Risky behaviors on TV may be modeled by inexperienced viewers

September 25, 2008

Content analyses demonstrate that TV programming is highly saturated with sexual content and risky sexual behavior. A new study in the Journal of Communication shows that people with direct experience with such behavior are not influenced by its portrayal on TV. However, those without direct experience are more likely to participate in the unsafe behavior in the future, regardless of the consequences displayed.

Robin L. Nabi and Shannon Clark of the University of California conducted two studies to assess whether or not televised depictions of risky sexual behaviors alter viewers' expectations of their own future sexual behaviors, regardless of their consequences.

In the first study, researchers examined the contents of TV programming schemas and found that viewers expect main characters to ultimately survive and thrive despite the adversity they face. In the second study, college women were exposed to various portrayals of promiscuous sexual behavior, such as one night stands, that were edited to display more or less positive or negative outcomes.

Portrayals of the risky behavior were likely to affect only those without direct experience with the target behavior. The portrayal of outcomes—good or bad—did not affect attitudes or intentions regarding that behavior.

Specifically, for those who had not previously had a one night stand, viewing fictional depictions of this behavior significantly increased expectations of the likelihood of having one in the future, regardless of the positive or negative outcomes portrayed.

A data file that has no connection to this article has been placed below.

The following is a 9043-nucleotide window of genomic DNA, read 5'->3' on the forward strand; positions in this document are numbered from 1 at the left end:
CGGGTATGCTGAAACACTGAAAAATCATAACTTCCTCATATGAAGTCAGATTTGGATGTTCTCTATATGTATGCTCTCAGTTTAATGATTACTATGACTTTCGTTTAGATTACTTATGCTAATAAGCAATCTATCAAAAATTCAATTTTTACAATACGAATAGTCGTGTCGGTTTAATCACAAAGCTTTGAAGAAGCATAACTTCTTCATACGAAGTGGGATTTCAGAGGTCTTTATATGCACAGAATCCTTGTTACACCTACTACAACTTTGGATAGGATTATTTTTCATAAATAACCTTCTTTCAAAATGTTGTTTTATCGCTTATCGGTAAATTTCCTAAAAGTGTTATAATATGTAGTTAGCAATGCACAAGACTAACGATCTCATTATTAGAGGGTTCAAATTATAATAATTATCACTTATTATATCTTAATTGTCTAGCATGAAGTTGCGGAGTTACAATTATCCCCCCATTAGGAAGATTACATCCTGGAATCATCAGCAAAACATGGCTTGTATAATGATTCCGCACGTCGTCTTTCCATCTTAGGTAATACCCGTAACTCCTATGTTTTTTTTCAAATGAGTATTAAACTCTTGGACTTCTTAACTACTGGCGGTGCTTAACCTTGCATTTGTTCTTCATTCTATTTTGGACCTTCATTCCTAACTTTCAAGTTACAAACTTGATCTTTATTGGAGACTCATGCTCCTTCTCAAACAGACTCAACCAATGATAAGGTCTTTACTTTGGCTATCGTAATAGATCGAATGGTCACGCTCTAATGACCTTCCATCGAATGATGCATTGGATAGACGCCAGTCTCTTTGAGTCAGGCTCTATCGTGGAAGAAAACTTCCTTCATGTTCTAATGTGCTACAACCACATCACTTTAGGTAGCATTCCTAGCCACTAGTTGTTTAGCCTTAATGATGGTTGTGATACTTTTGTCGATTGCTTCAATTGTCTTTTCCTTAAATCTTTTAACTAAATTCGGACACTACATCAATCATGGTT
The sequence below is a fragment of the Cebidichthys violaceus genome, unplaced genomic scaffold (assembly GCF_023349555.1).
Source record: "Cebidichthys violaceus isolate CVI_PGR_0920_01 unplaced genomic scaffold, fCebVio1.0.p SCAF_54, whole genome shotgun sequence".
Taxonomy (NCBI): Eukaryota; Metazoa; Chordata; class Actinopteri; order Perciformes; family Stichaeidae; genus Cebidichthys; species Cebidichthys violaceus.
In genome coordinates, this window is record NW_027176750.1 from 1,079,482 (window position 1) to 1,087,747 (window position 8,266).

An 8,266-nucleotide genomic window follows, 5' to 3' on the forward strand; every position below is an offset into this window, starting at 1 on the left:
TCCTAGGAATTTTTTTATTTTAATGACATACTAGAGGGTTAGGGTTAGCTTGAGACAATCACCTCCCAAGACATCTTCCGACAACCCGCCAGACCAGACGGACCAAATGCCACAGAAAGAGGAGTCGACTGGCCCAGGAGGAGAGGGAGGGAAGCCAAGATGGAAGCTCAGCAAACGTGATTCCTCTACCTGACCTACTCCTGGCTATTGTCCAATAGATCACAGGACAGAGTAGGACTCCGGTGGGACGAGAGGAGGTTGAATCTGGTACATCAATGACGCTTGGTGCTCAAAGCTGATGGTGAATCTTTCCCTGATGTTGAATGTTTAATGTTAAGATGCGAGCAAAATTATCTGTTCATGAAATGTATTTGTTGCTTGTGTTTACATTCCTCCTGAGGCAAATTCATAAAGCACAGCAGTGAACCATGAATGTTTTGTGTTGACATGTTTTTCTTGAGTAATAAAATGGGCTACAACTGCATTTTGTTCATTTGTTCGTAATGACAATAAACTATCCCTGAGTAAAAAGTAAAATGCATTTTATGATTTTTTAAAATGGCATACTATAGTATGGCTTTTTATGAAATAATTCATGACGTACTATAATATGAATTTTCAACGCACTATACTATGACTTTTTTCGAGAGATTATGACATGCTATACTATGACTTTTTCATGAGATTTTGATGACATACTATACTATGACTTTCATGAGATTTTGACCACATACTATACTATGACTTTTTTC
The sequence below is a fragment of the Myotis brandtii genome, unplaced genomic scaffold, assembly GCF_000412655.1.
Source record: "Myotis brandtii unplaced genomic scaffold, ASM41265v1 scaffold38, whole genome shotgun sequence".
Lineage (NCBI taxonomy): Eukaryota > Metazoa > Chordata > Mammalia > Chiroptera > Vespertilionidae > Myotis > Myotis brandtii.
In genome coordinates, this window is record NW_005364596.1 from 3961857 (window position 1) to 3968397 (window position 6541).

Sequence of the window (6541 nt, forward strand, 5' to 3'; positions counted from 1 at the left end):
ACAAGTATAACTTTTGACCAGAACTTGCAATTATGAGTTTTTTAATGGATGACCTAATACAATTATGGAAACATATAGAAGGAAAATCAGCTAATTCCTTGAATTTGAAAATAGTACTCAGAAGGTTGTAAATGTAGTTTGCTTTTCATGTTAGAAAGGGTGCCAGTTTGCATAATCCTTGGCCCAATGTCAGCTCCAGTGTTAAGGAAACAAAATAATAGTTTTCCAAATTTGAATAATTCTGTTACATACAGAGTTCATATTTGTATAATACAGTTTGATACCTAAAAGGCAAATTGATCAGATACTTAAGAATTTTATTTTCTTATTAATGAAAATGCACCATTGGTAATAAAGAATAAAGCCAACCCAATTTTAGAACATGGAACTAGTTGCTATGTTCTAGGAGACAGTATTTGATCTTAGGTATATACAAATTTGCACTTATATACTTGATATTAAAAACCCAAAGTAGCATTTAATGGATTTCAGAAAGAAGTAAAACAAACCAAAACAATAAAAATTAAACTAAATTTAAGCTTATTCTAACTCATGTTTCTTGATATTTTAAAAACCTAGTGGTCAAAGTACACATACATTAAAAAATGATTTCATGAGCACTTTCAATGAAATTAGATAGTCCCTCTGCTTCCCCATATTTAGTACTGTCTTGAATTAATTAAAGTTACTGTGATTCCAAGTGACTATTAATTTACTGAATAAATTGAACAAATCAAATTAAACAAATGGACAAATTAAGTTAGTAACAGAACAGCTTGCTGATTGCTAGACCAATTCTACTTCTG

"Even when behaviors are negatively portrayed, audiences may be motivated to model them anyways," the authors conclude. "We hope this research stimulates greater care in the application and testing of psychological theories to the study of media content and effects."

Source: Wiley

Explore further: UW-led group launches plan to reduce youth problems by 20 percent in a decade

Related Stories

First sex linked to better body image in men, not women

March 23, 2011

Having sex for the first time can improve or degrade your self-image depending on whether you are male or female, according to Penn State researchers. On average, college-age males become more satisfied with their appearance ...

Study shows early brain effects of HIV in mouse model

March 2, 2011

A new mouse model closely resembles how the human body reacts to early HIV infection and is shedding light on nerve cell damage related to the disease, according to researchers funded by the National Institutes of Health.

Unhappy children turn to sex and alcohol

November 9, 2010

Young children who don't like school are more likely to be involved in underage drinking and sexual activity. A study reported in BioMed Central's open access journal Substance Abuse, Treatment, Prevention and Policy, has ...

Recommended for you

French teen finds 560,000 year-old tooth (Update)

July 28, 2015

A 16-year-old French volunteer archaeologist has found an adult tooth dating back around 560,000 years in southwestern France, in what researchers hailed as a "major discovery" Tuesday.

The couple who Facebooks together, stays together

July 27, 2015

Becoming "Facebook official" is a milestone in modern romance, and new research suggests that activities on the popular social networking site are connected to whether those relationships last.

0 comments

Please sign in to add a comment. Registration is free, and takes less than a minute. Read more

Click here to reset your password.
Sign in to get notified via email when new comments are made.